Blight Solutions

While some area communities have abandoned buildings starting to decay or fall down, some officials in Fulton and Montgomery counties do not see blight as a big problem, while other communities aren’t waiting, taking a pro-active approach.

Donald Simmons is the code enforcement officer for the village and town of Broadalbin and said he has yet to see blight as a major issue in the village.

“There aren’t that many buildings just rotting away on our properties. Most people keep their yards, houses and property clean,” Simmons said.

The crumbling smoke stack in the village’s old furniture mill would be considered one of the few blight issues, he said. However, Simmons did not see the smoke stack as a blight issue since ownership has allegedly changed hands.

“Someone has bought the property and we have been reaching out to them, and they say they have plans of doing something with it in the next year,” Simmons explained.

The town tends to have more blight issues than the village, mostly unregistered vehicles junking up properties, Simmons said.

“We are rural, smaller communities. No one wants a mechanic shop or a junk store next to them. Most people take pride in their properties. It’s a friendly community. If it was a problem we would reach out to the owners,” Simmons said.

Ron Hinkle, Fonda’s code enforcement officer, said he does not see the village experiencing many blight issues.

“We have a few buildings that need to be torn down, but no junk vehicles,” Hinkle said.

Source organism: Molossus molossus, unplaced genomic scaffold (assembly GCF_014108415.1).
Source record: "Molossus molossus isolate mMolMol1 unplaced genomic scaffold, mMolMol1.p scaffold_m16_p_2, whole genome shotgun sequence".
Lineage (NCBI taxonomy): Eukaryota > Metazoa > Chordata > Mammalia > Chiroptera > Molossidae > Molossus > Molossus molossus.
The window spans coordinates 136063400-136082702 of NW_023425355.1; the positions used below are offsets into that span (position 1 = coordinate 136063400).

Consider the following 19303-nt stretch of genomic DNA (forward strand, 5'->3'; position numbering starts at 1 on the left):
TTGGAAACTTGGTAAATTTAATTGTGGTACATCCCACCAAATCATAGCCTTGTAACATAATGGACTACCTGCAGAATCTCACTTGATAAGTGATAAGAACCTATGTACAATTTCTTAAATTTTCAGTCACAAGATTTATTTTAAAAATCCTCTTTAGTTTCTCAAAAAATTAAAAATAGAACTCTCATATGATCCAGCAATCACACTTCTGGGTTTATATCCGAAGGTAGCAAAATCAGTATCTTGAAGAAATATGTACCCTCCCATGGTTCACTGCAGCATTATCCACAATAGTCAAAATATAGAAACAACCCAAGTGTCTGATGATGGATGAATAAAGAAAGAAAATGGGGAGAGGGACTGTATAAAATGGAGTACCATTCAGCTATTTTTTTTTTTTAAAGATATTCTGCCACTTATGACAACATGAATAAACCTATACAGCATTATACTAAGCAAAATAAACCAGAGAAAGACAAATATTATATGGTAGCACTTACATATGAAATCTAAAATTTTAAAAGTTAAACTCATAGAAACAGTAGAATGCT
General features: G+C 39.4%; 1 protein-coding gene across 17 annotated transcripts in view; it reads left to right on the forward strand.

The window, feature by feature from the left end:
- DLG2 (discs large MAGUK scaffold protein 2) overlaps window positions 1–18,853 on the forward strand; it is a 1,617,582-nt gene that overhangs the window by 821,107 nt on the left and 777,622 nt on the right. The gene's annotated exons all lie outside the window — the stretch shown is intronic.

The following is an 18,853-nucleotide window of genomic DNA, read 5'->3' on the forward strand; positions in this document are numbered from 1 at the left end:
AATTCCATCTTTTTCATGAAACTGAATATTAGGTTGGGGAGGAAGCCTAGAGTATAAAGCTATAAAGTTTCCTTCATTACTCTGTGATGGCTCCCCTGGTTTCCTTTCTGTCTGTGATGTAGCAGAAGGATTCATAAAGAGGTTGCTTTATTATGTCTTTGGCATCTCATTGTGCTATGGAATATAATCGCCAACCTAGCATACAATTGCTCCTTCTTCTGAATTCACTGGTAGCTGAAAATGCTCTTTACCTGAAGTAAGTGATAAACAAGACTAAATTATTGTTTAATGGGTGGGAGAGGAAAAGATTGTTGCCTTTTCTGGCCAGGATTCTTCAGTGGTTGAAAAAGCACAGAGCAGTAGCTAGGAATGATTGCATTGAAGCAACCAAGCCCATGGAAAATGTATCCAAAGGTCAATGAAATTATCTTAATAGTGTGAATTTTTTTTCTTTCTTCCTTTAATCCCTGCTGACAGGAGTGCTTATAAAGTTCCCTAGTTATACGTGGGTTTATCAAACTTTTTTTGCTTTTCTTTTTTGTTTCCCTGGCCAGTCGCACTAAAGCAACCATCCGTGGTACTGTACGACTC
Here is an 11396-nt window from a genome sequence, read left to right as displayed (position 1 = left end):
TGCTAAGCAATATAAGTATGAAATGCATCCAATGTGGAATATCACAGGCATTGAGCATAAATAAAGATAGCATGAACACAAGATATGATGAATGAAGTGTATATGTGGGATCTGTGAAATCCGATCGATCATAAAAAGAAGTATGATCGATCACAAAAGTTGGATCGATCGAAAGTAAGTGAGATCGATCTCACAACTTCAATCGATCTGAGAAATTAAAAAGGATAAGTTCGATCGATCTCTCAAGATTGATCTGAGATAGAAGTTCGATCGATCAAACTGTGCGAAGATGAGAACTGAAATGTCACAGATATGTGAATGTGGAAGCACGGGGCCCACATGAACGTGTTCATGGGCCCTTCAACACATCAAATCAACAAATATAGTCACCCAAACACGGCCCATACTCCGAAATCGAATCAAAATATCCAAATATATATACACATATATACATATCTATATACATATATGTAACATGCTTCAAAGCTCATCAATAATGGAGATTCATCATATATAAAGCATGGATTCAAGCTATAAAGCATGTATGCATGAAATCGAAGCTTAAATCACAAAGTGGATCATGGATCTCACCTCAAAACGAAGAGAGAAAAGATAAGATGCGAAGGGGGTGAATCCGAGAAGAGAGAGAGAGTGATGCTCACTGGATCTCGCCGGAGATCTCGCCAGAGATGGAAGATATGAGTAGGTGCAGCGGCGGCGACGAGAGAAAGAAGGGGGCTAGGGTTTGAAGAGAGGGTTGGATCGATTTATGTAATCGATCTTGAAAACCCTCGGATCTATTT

He explained when the price of steel goes up people are more likely to scrap their vehicles for the cash rather than let the car sit in the yard and weeds grow up around it.

Town of Caroga Code Enforcement Officer Shelia Yates said blight is still a major issue, but is getting better because of community efforts, but one man’s junk may be another’s treasure.

“It’s getting better, but it takes time. People are impatient and not always easy to please. Getting people to care and volunteer is the hardest thing to do,” Yates said.

The town offers two free dump weekends a year to try and provide people without dump passes the opportunity to get rid of their garbage.

Yates also spearheads a monthly blight committee who is willing to assist other members in the community with clean up.

“There are a definite nine people who attend the blight committee meetings each month, she said.”

The group is willing to offer trucks to aid disabled people in moving blight from their property.

Yates said a few weeks ago an elderly woman in the community needed help cleaning up. The blight committee assisted her. A caring citizen donated a dumpster, Yates explained.

“If they are asking for help. We help them. I’m lucky I have people willing to talk to [others] in the community,” she said.

Safety is one the biggest concerns when it comes to blight, which at times can be hard to determine.

“Just because people have a lot of things in their yards it doesn’t mean it’s blight,” Yates said.

Many people use pallets to stack their wood for winter months, she explained. When they’re neatly stacked it doesn’t create an eyesore. People who throw pallets with protruding nails all across their yards is a different story, Yates said.

Some of the town’s most common blight problems are junk vehicles, RVS, ATVS and snowmobiles.

Yates said that it’s understandable to have a vehicle sitting for a few months waiting to get repaired.

“But if its been sitting there for three years, it’s junk,” she said.

Keep Mohawk Valley Beautiful is one of the resources Yates seeks to try and find grant funds for the community.

“We go above and beyond. Some people find it very difficult to throw their stuff away. Community is the biggest help when it comes to blight,” Yates said.

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